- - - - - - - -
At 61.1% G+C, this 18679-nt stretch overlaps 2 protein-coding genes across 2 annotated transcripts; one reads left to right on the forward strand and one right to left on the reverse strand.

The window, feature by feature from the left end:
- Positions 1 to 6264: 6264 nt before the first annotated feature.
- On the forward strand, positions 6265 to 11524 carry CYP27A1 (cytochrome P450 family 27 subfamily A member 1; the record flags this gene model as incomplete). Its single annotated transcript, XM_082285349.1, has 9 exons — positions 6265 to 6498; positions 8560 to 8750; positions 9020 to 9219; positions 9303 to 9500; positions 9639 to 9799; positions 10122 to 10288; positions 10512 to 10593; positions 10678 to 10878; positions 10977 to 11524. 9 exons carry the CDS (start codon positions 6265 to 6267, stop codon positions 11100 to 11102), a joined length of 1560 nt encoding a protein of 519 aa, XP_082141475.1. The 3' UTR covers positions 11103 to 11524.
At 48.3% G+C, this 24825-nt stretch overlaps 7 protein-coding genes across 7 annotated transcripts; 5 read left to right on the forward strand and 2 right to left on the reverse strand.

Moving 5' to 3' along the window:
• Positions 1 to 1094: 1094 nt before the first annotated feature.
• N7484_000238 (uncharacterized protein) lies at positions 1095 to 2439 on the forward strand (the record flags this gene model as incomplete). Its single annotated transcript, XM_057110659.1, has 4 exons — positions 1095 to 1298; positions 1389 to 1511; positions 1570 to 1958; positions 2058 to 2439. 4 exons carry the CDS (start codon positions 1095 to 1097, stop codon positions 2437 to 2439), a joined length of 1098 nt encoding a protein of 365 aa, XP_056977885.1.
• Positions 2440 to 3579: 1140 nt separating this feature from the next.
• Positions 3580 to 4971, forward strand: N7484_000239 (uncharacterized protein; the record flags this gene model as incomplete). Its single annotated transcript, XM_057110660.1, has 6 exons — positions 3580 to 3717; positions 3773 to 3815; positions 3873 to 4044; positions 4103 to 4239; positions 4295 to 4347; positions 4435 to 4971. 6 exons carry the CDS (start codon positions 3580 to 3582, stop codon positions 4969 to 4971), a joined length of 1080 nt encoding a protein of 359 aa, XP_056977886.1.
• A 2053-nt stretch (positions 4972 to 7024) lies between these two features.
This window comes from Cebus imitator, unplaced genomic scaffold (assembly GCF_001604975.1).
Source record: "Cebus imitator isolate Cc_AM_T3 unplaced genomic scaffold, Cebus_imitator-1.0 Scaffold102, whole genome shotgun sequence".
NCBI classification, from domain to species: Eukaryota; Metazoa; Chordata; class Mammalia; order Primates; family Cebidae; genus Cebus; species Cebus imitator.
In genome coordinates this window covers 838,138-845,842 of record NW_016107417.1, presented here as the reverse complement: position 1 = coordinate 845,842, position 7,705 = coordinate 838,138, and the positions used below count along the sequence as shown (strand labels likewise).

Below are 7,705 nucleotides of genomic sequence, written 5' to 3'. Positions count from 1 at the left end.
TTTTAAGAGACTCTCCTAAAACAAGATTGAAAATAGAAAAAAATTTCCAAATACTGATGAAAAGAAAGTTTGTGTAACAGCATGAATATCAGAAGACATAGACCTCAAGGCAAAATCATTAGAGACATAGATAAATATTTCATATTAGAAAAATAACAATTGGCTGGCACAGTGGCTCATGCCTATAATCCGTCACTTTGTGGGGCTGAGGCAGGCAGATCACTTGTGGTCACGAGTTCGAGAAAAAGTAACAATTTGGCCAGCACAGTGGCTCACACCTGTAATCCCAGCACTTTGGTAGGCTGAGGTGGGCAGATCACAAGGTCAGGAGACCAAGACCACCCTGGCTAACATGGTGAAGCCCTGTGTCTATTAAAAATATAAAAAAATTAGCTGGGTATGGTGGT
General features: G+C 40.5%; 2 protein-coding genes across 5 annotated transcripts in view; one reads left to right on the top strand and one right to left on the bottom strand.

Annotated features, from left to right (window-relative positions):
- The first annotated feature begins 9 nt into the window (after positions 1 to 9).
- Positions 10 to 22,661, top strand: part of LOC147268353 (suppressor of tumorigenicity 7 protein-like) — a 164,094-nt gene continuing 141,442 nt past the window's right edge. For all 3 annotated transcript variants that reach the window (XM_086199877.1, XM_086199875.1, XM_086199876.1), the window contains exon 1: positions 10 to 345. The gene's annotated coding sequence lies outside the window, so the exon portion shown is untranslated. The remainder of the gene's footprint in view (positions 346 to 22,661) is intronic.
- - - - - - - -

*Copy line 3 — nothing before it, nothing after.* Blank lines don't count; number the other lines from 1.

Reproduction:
- Positions 1 to 6264: 6264 nt before the first annotated feature.